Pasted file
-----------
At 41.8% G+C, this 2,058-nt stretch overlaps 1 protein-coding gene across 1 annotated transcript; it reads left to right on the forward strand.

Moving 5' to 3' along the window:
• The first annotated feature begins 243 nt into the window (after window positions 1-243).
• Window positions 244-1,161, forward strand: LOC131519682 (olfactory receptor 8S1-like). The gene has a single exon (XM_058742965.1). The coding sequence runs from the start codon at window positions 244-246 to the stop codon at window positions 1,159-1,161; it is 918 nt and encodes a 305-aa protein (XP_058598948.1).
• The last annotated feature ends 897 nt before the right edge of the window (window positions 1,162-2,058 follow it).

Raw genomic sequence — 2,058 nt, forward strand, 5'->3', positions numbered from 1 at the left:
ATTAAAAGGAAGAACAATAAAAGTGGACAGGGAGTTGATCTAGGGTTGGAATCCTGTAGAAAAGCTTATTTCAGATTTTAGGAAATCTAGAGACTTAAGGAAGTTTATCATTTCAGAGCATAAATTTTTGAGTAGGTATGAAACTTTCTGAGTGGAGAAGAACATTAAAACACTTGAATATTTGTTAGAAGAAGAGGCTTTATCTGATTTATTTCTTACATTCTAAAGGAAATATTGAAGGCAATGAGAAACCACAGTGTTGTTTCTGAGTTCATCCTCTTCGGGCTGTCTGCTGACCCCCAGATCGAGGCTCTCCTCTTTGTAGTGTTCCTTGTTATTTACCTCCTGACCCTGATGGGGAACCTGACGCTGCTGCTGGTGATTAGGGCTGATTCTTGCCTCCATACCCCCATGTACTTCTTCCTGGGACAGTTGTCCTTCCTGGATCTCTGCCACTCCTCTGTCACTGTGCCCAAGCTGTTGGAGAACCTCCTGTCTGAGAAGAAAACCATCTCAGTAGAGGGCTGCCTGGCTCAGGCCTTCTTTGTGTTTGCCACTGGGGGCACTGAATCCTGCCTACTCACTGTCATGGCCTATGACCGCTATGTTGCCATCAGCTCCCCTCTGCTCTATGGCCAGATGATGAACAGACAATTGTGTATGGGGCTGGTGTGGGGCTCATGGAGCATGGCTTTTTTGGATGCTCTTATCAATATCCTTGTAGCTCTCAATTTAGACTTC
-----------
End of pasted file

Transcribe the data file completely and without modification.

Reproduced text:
At 41.8% G+C, this 2,058-nt stretch overlaps 1 protein-coding gene across 1 annotated transcript; it reads left to right on the forward strand.

Moving 5' to 3' along the window:
• The first annotated feature begins 243 nt into the window (after window positions 1-243).
• Window positions 244-1,161, forward strand: LOC131519682 (olfactory receptor 8S1-like). The gene has a single exon (XM_058742965.1). The coding sequence runs from the start codon at window positions 244-246 to the stop codon at window positions 1,159-1,161; it is 918 nt and encodes a 305-aa protein (XP_058598948.1).
• The last annotated feature ends 897 nt before the right edge of the window (window positions 1,162-2,058 follow it).

Raw genomic sequence — 2,058 nt, forward strand, 5'->3', positions numbered from 1 at the left:
ATTAAAAGGAAGAACAATAAAAGTGGACAGGGAGTTGATCTAGGGTTGGAATCCTGTAGAAAAGCTTATTTCAGATTTTAGGAAATCTAGAGACTTAAGGAAGTTTATCATTTCAGAGCATAAATTTTTGAGTAGGTATGAAACTTTCTGAGTGGAGAAGAACATTAAAACACTTGAATATTTGTTAGAAGAAGAGGCTTTATCTGATTTATTTCTTACATTCTAAAGGAAATATTGAAGGCAATGAGAAACCACAGTGTTGTTTCTGAGTTCATCCTCTTCGGGCTGTCTGCTGACCCCCAGATCGAGGCTCTCCTCTTTGTAGTGTTCCTTGTTATTTACCTCCTGACCCTGATGGGGAACCTGACGCTGCTGCTGGTGATTAGGGCTGATTCTTGCCTCCATACCCCCATGTACTTCTTCCTGGGACAGTTGTCCTTCCTGGATCTCTGCCACTCCTCTGTCACTGTGCCCAAGCTGTTGGAGAACCTCCTGTCTGAGAAGAAAACCATCTCAGTAGAGGGCTGCCTGGCTCAGGCCTTCTTTGTGTTTGCCACTGGGGGCACTGAATCCTGCCTACTCACTGTCATGGCCTATGACCGCTATGTTGCCATCAGCTCCCCTCTGCTCTATGGCCAGATGATGAACAGACAATTGTGTATGGGGCTGGTGTGGGGCTCATGGAGCATGGCTTTTTTGGATGCTCTTATCAATATCCTTGTAGCTCTCAATTTAGACTTC